Vancouver, a city known for its borderline self-righteous waste disposal policies, is being called out by the Philippines for essentially using the island nation as an enormous trash bin.
In 2013, the Ontario-based company Chronic Inc. sent 50 shipping containers, or 2,500 tons, of "plastic for recycling" to the Philippines, but closer inspection by that country's Bureau of Customs revealed the bins were filled with regular old trash, including rotting food and adult diapers.
The Philippines has not taken kindly to this nasty surprise, with politicians and environmentalists arguing that Canada violated international hazardous waste laws by shipping its crap overseas. To date, the pile of trash is still festering in a Manila port.
"Canada should take back its waste," Philippine Senator Loren Legarda told fellow senators at a hearing last week, while Leah Paquiz, a member of the country's House of Representatives is demanding Canada "show us the decency that we so rightfully deserve as a nation. My motherland is not a garbage bin of Canada." At a protest staged outside of the Canadian Embassy in May, one person even reportedly dressed as a garbage-filled shipping container. Now, there's a Change.org petition calling for a congressional inquiry into "imported Canadian garbage."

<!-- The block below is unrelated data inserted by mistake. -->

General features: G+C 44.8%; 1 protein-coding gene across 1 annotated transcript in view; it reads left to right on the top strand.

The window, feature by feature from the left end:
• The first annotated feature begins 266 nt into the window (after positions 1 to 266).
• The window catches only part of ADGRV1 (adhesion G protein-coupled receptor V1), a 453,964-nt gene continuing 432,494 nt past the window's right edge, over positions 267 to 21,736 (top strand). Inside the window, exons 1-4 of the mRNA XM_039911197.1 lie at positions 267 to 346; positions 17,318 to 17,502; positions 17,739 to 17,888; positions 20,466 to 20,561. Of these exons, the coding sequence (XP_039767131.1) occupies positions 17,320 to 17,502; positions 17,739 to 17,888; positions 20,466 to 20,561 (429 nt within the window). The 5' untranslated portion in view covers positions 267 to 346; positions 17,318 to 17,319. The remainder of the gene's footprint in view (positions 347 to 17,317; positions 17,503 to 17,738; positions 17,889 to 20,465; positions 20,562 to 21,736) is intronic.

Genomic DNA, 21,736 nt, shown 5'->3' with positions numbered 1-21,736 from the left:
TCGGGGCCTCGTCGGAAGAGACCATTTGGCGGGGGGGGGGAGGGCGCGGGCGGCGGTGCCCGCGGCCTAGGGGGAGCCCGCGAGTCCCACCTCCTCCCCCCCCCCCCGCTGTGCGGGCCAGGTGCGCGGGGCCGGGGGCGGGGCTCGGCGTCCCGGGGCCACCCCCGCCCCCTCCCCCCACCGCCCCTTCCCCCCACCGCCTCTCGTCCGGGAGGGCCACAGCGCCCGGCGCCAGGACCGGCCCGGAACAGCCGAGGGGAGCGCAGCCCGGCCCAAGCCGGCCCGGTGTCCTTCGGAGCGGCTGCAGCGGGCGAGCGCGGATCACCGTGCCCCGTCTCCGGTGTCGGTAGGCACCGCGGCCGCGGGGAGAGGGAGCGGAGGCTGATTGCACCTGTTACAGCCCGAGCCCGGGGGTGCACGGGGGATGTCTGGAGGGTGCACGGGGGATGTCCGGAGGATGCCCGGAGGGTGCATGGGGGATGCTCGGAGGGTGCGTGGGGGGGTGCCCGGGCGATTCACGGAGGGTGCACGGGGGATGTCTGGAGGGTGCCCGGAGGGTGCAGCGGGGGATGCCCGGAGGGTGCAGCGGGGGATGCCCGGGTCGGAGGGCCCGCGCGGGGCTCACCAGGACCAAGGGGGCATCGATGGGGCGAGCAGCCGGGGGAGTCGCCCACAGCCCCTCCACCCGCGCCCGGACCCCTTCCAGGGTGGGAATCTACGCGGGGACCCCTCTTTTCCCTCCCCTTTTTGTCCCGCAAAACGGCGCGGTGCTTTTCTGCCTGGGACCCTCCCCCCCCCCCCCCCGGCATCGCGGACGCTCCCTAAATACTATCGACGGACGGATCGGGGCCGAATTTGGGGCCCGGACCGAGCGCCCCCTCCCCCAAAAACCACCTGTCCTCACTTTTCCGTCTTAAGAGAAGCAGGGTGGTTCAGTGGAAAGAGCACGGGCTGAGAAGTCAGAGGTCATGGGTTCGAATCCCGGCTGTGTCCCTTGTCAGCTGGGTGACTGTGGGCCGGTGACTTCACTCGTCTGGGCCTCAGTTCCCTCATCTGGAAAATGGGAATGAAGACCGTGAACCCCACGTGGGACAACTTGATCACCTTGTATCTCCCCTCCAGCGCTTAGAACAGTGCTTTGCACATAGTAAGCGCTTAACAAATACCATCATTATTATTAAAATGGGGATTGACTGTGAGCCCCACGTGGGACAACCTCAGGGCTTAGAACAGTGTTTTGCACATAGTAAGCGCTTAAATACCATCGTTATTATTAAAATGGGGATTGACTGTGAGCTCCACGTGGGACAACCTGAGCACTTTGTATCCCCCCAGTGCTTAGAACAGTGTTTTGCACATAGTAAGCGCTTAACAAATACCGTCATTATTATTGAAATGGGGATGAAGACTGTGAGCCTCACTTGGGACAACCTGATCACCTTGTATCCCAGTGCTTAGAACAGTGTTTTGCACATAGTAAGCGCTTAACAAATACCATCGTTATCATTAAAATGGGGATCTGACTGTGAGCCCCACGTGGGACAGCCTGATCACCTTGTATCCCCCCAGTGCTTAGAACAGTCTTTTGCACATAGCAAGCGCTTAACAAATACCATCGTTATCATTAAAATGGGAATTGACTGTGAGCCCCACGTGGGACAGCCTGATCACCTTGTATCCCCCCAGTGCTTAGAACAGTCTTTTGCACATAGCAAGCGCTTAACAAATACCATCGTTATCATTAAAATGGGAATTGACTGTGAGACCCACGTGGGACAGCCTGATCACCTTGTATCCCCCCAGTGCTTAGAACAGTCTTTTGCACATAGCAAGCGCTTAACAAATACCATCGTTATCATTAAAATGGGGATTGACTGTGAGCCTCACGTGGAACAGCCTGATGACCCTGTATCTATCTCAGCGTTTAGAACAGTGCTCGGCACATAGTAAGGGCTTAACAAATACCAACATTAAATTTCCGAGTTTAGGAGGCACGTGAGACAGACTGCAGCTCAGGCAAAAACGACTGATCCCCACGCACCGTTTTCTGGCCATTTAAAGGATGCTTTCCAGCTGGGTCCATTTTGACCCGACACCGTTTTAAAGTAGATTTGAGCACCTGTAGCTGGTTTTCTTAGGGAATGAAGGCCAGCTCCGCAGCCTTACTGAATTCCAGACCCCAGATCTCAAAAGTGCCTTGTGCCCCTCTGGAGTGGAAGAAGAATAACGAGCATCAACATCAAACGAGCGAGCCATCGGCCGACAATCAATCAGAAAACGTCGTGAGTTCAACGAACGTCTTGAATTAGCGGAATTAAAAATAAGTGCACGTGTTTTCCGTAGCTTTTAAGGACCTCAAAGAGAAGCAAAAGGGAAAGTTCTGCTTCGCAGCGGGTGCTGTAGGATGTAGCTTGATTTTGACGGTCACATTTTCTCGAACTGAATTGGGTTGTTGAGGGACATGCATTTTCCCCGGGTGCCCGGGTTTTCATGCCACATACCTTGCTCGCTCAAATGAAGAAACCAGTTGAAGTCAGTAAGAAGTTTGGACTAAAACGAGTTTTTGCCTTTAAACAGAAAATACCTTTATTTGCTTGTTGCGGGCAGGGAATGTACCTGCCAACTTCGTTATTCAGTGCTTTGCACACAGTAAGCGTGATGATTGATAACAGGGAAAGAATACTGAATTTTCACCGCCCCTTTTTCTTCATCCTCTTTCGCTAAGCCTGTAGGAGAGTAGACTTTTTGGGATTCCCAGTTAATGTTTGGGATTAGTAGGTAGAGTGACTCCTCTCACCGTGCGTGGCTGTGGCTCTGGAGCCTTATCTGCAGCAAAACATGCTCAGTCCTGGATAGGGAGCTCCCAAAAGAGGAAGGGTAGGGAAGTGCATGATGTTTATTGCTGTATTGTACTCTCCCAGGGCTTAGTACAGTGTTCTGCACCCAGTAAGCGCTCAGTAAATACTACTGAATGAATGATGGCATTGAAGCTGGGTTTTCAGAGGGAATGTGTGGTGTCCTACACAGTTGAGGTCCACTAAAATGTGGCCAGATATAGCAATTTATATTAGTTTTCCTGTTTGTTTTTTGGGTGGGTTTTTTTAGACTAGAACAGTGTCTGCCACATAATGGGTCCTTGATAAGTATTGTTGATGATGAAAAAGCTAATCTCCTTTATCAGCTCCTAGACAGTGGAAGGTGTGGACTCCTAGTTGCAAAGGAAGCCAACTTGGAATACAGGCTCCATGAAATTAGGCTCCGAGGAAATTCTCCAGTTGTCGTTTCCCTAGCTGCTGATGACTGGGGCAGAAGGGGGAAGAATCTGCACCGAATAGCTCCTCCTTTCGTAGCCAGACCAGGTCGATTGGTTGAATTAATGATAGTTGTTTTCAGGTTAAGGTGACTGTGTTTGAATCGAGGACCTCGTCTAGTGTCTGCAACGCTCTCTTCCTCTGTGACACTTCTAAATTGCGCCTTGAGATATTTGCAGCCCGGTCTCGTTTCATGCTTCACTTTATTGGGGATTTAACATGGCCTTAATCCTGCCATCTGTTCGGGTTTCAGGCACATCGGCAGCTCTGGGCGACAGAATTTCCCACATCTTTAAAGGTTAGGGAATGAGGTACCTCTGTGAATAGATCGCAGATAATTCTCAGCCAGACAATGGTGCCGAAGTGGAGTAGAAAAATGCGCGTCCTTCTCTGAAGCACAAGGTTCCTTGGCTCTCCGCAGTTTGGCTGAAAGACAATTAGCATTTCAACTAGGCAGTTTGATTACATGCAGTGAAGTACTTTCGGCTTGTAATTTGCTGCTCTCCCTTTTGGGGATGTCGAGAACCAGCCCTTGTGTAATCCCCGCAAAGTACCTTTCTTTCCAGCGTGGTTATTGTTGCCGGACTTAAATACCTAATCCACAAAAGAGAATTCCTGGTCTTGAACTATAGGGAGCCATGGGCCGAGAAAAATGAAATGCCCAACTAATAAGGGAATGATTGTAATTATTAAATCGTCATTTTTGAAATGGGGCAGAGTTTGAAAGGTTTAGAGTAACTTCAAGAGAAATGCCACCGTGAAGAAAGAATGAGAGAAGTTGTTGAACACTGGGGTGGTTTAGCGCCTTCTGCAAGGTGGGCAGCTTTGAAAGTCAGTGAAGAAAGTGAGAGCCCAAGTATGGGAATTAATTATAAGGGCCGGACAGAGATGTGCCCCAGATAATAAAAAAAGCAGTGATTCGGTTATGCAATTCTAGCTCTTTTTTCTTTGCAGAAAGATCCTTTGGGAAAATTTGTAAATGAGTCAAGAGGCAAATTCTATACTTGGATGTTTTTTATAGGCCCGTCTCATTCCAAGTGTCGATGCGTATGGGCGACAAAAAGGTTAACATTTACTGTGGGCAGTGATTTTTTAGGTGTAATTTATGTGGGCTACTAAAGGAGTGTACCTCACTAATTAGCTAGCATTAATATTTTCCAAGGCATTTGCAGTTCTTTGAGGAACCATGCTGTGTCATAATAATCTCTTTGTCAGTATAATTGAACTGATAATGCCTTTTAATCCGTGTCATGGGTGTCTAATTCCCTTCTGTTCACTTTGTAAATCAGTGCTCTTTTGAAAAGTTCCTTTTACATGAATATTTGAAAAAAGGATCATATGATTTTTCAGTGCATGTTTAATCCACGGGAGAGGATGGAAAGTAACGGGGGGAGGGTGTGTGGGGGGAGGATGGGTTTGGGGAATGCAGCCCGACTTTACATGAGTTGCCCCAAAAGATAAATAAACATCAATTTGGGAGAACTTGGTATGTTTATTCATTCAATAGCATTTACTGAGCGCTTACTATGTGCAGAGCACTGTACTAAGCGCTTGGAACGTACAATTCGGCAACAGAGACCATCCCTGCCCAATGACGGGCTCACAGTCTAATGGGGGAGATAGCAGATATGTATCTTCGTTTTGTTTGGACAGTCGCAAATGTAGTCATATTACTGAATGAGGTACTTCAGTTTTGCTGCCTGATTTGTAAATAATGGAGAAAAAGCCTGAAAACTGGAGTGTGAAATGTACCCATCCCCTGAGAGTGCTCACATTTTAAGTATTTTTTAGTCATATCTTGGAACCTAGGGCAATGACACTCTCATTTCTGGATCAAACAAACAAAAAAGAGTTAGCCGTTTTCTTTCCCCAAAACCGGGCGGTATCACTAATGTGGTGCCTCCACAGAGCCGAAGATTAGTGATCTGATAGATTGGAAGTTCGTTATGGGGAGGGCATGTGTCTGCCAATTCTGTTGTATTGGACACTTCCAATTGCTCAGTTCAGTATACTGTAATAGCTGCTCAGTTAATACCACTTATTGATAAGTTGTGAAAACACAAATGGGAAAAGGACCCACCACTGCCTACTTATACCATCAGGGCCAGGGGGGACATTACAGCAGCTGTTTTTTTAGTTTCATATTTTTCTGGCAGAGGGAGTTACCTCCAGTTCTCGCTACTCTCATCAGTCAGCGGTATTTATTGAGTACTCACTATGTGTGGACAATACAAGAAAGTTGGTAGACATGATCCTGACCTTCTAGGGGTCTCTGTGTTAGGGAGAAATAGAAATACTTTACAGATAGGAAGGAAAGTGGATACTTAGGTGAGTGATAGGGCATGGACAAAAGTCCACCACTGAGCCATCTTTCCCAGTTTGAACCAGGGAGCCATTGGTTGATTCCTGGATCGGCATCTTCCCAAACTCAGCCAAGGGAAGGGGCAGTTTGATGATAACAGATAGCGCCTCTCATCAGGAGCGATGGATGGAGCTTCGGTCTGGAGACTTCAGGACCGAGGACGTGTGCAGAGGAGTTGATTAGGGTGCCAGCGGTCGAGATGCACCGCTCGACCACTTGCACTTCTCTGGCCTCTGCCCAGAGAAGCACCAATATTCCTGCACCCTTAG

Chronic Inc. owner Jim Makris has said he purchased the recyclables from a Vancouver firm. But earlier this week, Malcolm Brodie, chair of Metro Vancouver's Zero Waste Committee, denied the city's involvement in the literal mess.
"It sounds like it's come from… Whitby, Ontario, where there's a company called Ontario Chronic Inc. It may have gone through the Port of Vancouver but it's not Metro Vancouver waste, for sure," he told local talk radio station CKNW.
Shipping waste to developing countries is such an issue, the United Nations banned the practice through the Basel Convention, which Canada is a part of.In an interview last year with the Toronto Star, Makris said sending garbage abroad doesn't make sense because it's more expensive than getting rid of it domestically.
At the time, Makris characterized the controversy as "the stupidest thing I've heard of in my entire life."
A spokesman for Canada's Department of Foreign Affairs, Trade and Development told VICE there was nothing hazardous in the material shipped and that no laws exist to force Makris to recall the shipping containers.
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